MLB All-Star catcher, Hall of Fame broadcaster Tim McCarver dies

The baseball Hall of Fame has announced the death of former catcher and broadcaster Tim McCarver.

McCarver was 81.

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The Associated Press reported that he died Thursday morning in Memphis, Tennessee, with family in attendance.

McCarver won two World Series titles with the St. Louis Cardinals and played in four different decades.

A Hall of Famer himself for his broadcasting career, McCarver caught for two Hall of Fame pitchers — Bob Gibson and Steve Carlton.

McCarver retired in 1980 and transitioned to the press box where he worked for 18 years with play-by-play man Joe Buck, the AP reported.

“I think there is a natural bridge from being a catcher to talking about the view of the game and the view of the other players,” McCarver said when he was awarded the Ford C. Frick Award in 2012, according to the Hall of Fame. “It is translating that for the viewers.”

McCarver was born in Memphis on Oct. 16, 1941, and was a star football and baseball player in high school. He signed with the Cardinals as soon as he was out of school and hit .360 for Class D Keokuk of the Midwest League in 1959. Eventually, he was promoted to Triple-A Rochester and then the Cardinals.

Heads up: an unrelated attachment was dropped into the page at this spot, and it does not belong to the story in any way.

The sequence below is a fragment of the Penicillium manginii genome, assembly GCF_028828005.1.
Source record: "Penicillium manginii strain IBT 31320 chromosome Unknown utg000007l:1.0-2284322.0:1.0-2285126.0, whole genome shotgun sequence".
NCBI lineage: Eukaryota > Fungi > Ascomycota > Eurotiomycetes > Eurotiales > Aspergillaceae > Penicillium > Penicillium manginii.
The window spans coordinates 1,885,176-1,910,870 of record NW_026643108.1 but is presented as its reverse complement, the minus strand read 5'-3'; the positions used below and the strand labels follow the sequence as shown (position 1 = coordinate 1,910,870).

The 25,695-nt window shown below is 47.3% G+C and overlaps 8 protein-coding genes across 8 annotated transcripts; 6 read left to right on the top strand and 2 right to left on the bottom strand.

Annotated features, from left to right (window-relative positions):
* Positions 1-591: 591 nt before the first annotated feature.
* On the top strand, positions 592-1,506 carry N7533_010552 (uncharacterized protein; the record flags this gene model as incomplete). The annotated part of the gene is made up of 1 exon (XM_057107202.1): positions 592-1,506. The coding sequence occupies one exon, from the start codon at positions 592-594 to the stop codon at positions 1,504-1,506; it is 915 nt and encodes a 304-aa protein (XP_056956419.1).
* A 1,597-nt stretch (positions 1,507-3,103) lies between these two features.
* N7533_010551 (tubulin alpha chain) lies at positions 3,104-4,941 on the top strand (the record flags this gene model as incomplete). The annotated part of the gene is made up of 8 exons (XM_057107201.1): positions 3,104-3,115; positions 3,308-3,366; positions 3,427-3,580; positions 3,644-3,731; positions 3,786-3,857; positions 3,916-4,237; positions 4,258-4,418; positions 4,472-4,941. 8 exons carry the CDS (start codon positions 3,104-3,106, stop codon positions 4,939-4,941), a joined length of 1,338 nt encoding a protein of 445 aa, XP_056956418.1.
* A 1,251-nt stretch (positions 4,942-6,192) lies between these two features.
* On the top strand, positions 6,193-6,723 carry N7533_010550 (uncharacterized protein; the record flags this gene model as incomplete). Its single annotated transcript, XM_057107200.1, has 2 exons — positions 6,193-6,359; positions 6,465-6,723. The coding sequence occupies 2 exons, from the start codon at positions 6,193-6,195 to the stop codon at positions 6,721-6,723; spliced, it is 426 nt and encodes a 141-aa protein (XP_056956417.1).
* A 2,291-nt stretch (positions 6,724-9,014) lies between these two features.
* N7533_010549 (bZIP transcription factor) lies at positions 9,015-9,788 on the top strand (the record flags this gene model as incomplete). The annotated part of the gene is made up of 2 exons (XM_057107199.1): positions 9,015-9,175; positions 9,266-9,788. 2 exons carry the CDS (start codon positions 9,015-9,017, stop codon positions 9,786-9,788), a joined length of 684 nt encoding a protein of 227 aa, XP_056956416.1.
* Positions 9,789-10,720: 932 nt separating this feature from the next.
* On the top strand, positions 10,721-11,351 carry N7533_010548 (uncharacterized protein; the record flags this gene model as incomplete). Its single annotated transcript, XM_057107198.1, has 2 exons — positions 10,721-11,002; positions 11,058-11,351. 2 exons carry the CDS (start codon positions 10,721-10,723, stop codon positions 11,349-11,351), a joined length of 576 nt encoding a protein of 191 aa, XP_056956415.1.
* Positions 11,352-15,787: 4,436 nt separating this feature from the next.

He frequently fluctuated between minor and major league teams, but finally signed with the Cardinals full-time on June 15, 1963, when Gene Oliver was traded to the Atlanta Braves.

He caught every inning of every game of the World Series against the Yankees in 1964, helping the Cardinals win the pennant that year, according to and the Hall of Fame.

The Cardinals won the pennant in 1967 and were the National League champions in 1968.

McCarver was traded to the Philadelphia Phillies in 1969 as a backup catcher. He then returned to the Cardinals before going to the Boston Red Sox before going back to the Phillies until the end of his on-the-field career.